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Early in her career, Porter came to be admired as an innovative and masterful stylist. In “The Jilting of Granny Weatherall,” she uses experimental, modernist narrative techniques in creating a moving and believable portrait of an eighty-year-old woman on her deathbed.
Narration One of the most striking stylistic aspects of “The Jilting of Granny Weatherall” is its unusual narrative perspective. Though the story is written in the third person, its narrative point of view is extremely close to that of the central character, Granny Weatherall. The story is told through stream-of-consciousness. Granny’s thoughts are presented in a spontaneous fashion, as if readers had access to her thoughts at the moment each one occurs to her. Porter conveys what it is like to be an eighty-year-old woman whose mind tends to wander by enabling readers to experience some of the same confusion Granny . . . Read More
A portrait of an eighty-year-old woman on her deathbed,’ “The Jilting of Granny Weatherall” is an exploration of the human mind as it struggles to come to terms with loss and mortality. Porter offers no clear resolution to these fundamental issues, but instead interweaves themes of betrayal, religion, death, and memory in a moving and poetic character study.
The titles of both the story and the anthology (Flowering Judas) in which it first appeared suggest the idea of betrayal, a central theme underlying many of Porter’s stories. Judas was the disciple who betrayed Christ with a kiss. At the heart of “The Jilting of Granny Weatherall” are Granny’s memories of her betrayal by George, the fiance who abandoned her at the altar some sixty years earlier. This is just one of a series of betrayals experienced by Granny, who also feels “jilted” by her daughter Hapsy for whom she . . . Read More
George is the man who jilted Granny Weatherall, abandoning her at the altar on what was to be their wedding day when she was twenty. She eventually married another man, had a family, and convinced herself that she had put the pain of being “jilted” behind her. However, she kept letters from George in her attic all her life, and sixty years later his memory still has the power to upset her.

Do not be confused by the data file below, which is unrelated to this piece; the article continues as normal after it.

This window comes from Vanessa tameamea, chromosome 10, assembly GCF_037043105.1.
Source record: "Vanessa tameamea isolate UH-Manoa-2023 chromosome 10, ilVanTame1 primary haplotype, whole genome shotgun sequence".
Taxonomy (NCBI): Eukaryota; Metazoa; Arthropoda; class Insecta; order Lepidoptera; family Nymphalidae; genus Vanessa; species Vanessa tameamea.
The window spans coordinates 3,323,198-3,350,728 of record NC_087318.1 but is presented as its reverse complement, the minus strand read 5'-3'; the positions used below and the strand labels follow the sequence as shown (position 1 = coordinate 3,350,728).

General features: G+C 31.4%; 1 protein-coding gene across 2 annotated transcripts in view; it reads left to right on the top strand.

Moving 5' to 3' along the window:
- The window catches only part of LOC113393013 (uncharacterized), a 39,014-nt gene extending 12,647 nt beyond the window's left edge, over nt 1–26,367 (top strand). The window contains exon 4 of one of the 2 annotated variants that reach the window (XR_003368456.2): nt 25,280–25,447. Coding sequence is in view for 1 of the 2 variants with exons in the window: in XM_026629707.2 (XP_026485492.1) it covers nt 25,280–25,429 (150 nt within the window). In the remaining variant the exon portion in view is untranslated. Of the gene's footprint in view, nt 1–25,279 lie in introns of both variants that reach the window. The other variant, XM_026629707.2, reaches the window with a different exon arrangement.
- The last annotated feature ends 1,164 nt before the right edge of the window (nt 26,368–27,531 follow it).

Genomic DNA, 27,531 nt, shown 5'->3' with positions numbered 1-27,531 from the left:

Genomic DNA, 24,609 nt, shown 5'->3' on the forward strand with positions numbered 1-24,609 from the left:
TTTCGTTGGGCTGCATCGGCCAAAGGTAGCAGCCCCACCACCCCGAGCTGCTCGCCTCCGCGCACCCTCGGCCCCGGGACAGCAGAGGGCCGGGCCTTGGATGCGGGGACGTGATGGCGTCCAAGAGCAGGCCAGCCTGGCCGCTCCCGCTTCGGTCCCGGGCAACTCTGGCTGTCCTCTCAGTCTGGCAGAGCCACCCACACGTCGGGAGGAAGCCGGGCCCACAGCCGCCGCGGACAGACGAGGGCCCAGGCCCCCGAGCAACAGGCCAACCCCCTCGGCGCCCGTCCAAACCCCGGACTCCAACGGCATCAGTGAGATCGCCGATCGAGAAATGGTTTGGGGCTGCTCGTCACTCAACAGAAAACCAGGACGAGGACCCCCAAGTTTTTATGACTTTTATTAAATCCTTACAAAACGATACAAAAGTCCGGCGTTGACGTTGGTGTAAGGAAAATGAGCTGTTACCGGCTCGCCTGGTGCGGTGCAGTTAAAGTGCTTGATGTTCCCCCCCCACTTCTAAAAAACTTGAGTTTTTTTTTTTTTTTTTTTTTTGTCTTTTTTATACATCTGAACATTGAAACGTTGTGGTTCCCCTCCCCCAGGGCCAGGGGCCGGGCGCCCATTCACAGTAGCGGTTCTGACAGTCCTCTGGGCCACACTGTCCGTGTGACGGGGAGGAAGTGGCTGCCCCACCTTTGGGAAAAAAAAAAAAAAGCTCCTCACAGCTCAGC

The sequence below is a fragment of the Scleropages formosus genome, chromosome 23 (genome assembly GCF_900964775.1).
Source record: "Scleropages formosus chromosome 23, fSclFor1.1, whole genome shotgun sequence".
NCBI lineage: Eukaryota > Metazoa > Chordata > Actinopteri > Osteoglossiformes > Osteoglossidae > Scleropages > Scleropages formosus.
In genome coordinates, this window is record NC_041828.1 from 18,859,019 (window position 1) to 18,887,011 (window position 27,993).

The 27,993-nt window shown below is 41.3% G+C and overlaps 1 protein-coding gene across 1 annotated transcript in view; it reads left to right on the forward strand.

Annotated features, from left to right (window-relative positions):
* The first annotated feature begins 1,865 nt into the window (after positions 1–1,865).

Hapsy is the youngest and apparently the favorite of Granny Weatherall’s daughters—”the one she had truly wanted.” Yet Hapsy also seems to cause her mother the greatest disappointment. Granny Weatherall asks for Hapsy five times during the story, but Hapsy never comes to her mother’s deathbed. In her delirious state of mind, Granny mistakes her other daughters, Cornelia and Lydia, for Hapsy. At one point, Granny seems to confuse even herself with Hapsy, as a memory of Hapsy . . . Read More
The setting for “The Jilting of Granny Weatherall” is the bedroom where Granny Weatherall is dying, though most of the action occurs in Granny’s head. Told as a stream-of-consciousness monologue, “The Jilting of Granny Weatherall” is the story of the last day in the eighty-year-old woman’s life. In her final hours with her surviving children around her bed, Granny Weatherall reconsiders her life and ponders her impending death. Almost against her will, her thoughts return to an incident that occurred more than sixty years earlier: She was left standing alone at the altar when her fiance George jilted her.
Katherine Anne Porter gradually reveals the details of the jilting through Granny Weatherall “s fragmented recollections. In Granny Weatherall’s semi-conscious state, the past mingles with the present and people and objects take on new forms and identities. After the doctor leaves her alone, Granny Weatherall takes stock of . . . Read More
“I Stand Here Ironing” is the first story in Tillie Olsen’s awarding-winning collection, Tell Me a Riddle, which was first published in 1961 when Olsen was in her late forties. In this story, which is considered her most autobiographical, Olsen breaks new literary ground in creating the voice of the mother-narrator and in crafting a narrative structure that mirrors as well as describes female experience. Like the four other stories in the collection,”I Stand Here Ironing” portrays the “aching hardships of poverty and the themes of exile or exclusion.” This story, according to critics Mickey Pearlman and Abby Werlock in Tillie Olsen, “presents us with the inexorable riddle of human existence: it paradoxically comprises not merely the endurance of poverty, bigotry, illness, and pain but the ultimate ability to transcend these.”
Olsen is one of those authors whose life is so integral to her writing that any reading of . . . Read More